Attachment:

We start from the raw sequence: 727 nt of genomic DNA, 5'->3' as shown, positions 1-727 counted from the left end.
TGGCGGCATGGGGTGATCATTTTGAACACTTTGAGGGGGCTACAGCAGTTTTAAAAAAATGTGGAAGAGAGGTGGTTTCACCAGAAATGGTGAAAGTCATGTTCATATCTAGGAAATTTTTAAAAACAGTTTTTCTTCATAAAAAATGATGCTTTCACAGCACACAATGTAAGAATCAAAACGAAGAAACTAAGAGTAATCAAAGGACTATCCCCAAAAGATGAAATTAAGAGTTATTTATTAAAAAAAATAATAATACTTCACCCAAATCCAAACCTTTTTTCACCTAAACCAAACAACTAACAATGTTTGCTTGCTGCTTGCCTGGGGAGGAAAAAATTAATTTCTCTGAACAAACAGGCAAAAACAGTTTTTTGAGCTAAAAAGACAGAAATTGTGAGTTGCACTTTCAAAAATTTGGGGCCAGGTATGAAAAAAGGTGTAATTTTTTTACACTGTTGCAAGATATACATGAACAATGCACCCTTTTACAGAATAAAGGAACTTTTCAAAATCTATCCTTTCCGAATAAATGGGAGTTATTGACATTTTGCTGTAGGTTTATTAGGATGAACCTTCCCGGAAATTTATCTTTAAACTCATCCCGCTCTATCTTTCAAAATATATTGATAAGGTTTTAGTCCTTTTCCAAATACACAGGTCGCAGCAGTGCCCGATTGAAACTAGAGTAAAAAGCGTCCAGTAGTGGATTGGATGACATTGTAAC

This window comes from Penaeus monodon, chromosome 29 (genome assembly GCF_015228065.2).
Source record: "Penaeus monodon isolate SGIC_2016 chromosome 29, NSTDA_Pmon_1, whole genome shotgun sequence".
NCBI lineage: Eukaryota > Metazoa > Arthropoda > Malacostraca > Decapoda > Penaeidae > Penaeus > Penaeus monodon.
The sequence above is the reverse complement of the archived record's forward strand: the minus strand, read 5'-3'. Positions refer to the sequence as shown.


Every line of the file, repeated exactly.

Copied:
We start from the raw sequence: 727 nt of genomic DNA, 5'->3' as shown, positions 1-727 counted from the left end.
TGGCGGCATGGGGTGATCATTTTGAACACTTTGAGGGGGCTACAGCAGTTTTAAAAAAATGTGGAAGAGAGGTGGTTTCACCAGAAATGGTGAAAGTCATGTTCATATCTAGGAAATTTTTAAAAACAGTTTTTCTTCATAAAAAATGATGCTTTCACAGCACACAATGTAAGAATCAAAACGAAGAAACTAAGAGTAATCAAAGGACTATCCCCAAAAGATGAAATTAAGAGTTATTTATTAAAAAAAATAATAATACTTCACCCAAATCCAAACCTTTTTTCACCTAAACCAAACAACTAACAATGTTTGCTTGCTGCTTGCCTGGGGAGGAAAAAATTAATTTCTCTGAACAAACAGGCAAAAACAGTTTTTTGAGCTAAAAAGACAGAAATTGTGAGTTGCACTTTCAAAAATTTGGGGCCAGGTATGAAAAAAGGTGTAATTTTTTTACACTGTTGCAAGATATACATGAACAATGCACCCTTTTACAGAATAAAGGAACTTTTCAAAATCTATCCTTTCCGAATAAATGGGAGTTATTGACATTTTGCTGTAGGTTTATTAGGATGAACCTTCCCGGAAATTTATCTTTAAACTCATCCCGCTCTATCTTTCAAAATATATTGATAAGGTTTTAGTCCTTTTCCAAATACACAGGTCGCAGCAGTGCCCGATTGAAACTAGAGTAAAAAGCGTCCAGTAGTGGATTGGATGACATTGTAAC

This window comes from Penaeus monodon, chromosome 29 (genome assembly GCF_015228065.2).
Source record: "Penaeus monodon isolate SGIC_2016 chromosome 29, NSTDA_Pmon_1, whole genome shotgun sequence".
NCBI lineage: Eukaryota > Metazoa > Arthropoda > Malacostraca > Decapoda > Penaeidae > Penaeus > Penaeus monodon.
The sequence above is the reverse complement of the archived record's forward strand: the minus strand, read 5'-3'. Positions refer to the sequence as shown.